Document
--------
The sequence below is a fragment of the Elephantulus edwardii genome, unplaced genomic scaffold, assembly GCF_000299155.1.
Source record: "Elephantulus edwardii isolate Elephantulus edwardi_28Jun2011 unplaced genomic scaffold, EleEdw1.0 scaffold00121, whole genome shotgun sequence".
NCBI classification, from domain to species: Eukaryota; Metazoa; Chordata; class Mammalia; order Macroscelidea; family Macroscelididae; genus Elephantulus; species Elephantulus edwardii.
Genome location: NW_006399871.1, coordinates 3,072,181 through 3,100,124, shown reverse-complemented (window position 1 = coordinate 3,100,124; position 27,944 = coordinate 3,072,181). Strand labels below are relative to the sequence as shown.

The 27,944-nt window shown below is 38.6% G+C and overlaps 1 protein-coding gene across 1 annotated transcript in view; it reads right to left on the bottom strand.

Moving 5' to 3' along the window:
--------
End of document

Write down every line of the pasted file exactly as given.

The sequence below is a fragment of the Elephantulus edwardii genome, unplaced genomic scaffold, assembly GCF_000299155.1.
Source record: "Elephantulus edwardii isolate Elephantulus edwardi_28Jun2011 unplaced genomic scaffold, EleEdw1.0 scaffold00121, whole genome shotgun sequence".
NCBI classification, from domain to species: Eukaryota; Metazoa; Chordata; class Mammalia; order Macroscelidea; family Macroscelididae; genus Elephantulus; species Elephantulus edwardii.
Genome location: NW_006399871.1, coordinates 3,072,181 through 3,100,124, shown reverse-complemented (window position 1 = coordinate 3,100,124; position 27,944 = coordinate 3,072,181). Strand labels below are relative to the sequence as shown.

The 27,944-nt window shown below is 38.6% G+C and overlaps 1 protein-coding gene across 1 annotated transcript in view; it reads right to left on the bottom strand.

Moving 5' to 3' along the window: